City Paper is not for tourists
Some big news today: Five big banks agreed to contribute $25 billion to help relieve the financial burden on homeowners. The money partially immunizes the banks from legal action, and NPR reports, “Most of the money—$20 billion—would go toward writing down principal payments for homeowners who were not foreclosed upon, but who are struggling now.”
So what does that mean for D.C.? According to a release today, the District will get about $40 million, which is dependent on the number of homeowners who take advantage of the relief program. The District government itself will get a $4.6 million check.
Mayor Vince Gray‘s statement is a pleased one: This settlement is a strong win for consumers. Even homeowners who don’t receive direct monetary benefits under the settlement will benefit as the reduction in unnecessary foreclosures helps to stabilize communities and the housing market in and around D.C.”
Full release after the jump:
WASHINGTON, D.C. – Local homeowners are eligible for tens of millions of dollars in mortgage principal reductions and mortgage refinancing savings under a national settlement that state and federal enforcement agencies have reached with the five leading bank mortgage servicers, D.C. Attorney General Irvin B. Nathan said today. At Mayor Vincent C. Gray’s direction, the District joined in the settlement entered into by a contingent of state attorneys general.
The total value of the settlement nationally is about $25 billion. The portion of that amount available to D.C. homeowners is estimated at $40 million, but will depend on how many D.C. homeowners choose to participate in the principal reduction and refinancing programs. D.C. homeowners who lost their homes to foreclosure in 2008-2011 may qualify for cash payments, and the District government will receive a $4.6 million payment.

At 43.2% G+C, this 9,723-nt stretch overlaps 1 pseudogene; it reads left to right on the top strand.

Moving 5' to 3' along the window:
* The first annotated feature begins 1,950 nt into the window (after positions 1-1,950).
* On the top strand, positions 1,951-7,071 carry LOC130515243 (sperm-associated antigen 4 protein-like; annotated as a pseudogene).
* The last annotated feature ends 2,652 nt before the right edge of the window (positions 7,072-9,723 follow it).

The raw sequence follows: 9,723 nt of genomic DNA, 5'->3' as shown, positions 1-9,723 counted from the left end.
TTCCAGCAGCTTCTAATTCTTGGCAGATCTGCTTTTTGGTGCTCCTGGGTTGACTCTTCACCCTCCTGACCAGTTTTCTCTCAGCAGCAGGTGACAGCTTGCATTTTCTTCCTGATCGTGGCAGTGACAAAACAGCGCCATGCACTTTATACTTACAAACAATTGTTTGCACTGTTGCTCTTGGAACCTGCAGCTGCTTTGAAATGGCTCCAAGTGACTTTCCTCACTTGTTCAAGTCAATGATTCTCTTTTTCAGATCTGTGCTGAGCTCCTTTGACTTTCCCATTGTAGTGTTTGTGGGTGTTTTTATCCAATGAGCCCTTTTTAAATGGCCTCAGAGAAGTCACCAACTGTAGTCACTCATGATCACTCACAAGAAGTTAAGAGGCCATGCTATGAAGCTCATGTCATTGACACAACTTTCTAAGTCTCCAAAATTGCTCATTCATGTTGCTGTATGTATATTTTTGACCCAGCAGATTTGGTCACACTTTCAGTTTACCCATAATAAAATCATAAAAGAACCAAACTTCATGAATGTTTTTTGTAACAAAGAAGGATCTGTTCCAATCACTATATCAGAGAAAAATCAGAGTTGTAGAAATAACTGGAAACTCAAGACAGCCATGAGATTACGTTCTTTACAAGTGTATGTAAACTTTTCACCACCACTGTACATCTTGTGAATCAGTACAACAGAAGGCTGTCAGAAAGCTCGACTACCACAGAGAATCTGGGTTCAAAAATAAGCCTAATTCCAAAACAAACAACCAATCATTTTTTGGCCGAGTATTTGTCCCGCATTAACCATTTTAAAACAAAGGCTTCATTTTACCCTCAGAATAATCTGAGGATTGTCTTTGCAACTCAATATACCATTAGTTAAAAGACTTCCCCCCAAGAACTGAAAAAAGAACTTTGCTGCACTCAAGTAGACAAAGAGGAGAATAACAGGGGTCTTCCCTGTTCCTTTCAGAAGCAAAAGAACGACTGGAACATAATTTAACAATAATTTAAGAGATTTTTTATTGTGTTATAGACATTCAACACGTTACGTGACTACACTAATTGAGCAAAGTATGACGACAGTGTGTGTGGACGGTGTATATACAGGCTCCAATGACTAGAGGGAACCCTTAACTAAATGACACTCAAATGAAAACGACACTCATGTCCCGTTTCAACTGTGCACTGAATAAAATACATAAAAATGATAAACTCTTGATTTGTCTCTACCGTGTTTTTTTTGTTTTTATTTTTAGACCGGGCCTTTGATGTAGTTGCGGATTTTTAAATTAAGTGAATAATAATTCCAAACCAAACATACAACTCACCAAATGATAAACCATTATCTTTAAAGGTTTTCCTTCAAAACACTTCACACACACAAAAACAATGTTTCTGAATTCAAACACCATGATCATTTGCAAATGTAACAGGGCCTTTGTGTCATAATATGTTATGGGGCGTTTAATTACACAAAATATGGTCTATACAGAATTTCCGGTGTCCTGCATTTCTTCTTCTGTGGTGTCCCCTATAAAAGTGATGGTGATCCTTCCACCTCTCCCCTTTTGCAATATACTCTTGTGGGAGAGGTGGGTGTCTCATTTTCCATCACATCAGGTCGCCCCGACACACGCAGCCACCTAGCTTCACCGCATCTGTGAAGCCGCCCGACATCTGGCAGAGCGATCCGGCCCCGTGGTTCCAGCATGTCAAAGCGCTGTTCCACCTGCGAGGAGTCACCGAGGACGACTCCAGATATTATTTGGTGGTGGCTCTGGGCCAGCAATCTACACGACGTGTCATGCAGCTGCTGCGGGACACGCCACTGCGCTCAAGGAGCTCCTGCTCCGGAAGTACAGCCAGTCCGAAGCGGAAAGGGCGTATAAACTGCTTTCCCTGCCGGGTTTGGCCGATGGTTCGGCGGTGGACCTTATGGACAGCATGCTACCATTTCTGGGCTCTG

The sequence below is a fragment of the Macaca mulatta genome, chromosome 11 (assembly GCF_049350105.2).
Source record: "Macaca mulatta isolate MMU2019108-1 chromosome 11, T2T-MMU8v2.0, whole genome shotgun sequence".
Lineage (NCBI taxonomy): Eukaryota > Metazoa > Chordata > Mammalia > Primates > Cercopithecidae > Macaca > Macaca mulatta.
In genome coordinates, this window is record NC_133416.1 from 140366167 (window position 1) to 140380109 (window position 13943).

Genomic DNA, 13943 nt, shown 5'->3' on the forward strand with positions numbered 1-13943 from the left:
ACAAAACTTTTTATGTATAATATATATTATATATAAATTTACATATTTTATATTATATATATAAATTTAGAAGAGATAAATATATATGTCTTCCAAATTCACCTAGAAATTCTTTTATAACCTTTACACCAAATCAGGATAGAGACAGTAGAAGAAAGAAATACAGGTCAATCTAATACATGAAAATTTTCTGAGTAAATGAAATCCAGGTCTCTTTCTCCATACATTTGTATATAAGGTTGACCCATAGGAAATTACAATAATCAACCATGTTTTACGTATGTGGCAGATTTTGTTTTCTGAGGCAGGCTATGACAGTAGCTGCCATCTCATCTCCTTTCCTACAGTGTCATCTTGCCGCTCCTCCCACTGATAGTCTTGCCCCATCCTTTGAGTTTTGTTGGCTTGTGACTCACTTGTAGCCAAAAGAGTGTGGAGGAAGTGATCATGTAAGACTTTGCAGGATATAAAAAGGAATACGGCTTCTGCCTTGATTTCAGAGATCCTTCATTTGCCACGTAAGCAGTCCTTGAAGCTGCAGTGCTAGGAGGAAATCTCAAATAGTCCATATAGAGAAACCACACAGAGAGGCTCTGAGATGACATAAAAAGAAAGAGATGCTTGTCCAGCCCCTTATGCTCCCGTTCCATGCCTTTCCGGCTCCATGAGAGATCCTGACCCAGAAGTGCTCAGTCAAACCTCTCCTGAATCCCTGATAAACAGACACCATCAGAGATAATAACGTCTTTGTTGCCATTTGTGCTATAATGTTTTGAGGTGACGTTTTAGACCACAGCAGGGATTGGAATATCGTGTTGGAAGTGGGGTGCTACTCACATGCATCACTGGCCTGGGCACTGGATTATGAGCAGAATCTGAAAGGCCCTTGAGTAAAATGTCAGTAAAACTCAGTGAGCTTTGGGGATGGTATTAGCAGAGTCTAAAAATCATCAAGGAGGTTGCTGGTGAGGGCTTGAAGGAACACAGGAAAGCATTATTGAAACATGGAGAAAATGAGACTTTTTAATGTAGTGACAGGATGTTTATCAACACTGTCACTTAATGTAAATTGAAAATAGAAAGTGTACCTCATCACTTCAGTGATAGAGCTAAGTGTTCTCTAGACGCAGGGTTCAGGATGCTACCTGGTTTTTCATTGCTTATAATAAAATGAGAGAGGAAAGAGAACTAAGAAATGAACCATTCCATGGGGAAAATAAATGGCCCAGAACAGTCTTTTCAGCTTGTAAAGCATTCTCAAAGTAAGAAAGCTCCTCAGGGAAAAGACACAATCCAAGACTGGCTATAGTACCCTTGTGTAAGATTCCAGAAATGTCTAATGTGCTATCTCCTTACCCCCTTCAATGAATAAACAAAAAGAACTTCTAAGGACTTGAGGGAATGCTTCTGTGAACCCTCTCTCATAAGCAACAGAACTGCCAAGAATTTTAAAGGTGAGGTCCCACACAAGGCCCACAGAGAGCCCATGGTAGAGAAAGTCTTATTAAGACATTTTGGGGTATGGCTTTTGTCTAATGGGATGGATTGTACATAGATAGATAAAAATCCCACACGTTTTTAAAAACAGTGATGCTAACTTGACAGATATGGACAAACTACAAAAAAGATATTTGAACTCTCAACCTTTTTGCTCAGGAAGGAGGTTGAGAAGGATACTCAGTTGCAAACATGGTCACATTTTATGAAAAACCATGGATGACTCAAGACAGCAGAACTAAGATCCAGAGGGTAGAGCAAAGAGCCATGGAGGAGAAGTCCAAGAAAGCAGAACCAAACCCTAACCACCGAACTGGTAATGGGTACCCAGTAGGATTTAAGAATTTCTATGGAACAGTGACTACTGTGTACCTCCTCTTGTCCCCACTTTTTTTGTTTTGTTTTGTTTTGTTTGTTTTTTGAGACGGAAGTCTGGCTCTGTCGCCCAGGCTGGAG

The settling servicers – which together control about 60 percent of the mortgage servicing market – have agreed to sweeping reforms to their foreclosure-related practices, to supervision by an independent monitor, and to entry of a federal court consent judgment. The settlement resolves only civil enforcement claims relating to the origination, servicing, and foreclosure of mortgage loans. It does not address civil liability relating to the securitization of mortgages or any issues of criminal liability. The settlement will not prevent state and federal enforcers from continuing to investigate and hold accountable those in the mortgage industry whose misconduct helped to cause the housing market collapse in 2008.
“This settlement is a strong win for consumers,” said Mayor Gray. “Even homeowners who don’t receive direct monetary benefits under the settlement will benefit as the reduction in unnecessary foreclosures helps to stabilize communities and the housing market in and around D.C.”
Attorney General Irv Nathan said “We will work to insure that part of the money the District recovers from the settlement goes to educate homeowners of their rights and access to funds under the settlement. Our office will also be vigilant to enforce the settlement in federal court if its provisions are violated or ignored by the banks.”
Borrowers may qualify for benefits under the settlement if their mortgages have been serviced by Bank of America, Citi, GMAC/Ally, JPMorgan Chase, or Wells Fargo. Borrowers seeking information about their eligibility for settlement benefits may contact their servicers at these numbers:
Bank of America 1-877-488-7814
Wells Fargo 1-800-288-3212
General information can be seen at www.NationalMortgageSettlement.com.
Photo by Mr. T in DC via Flickr/Creative Commons Attribution Generic 2.0 License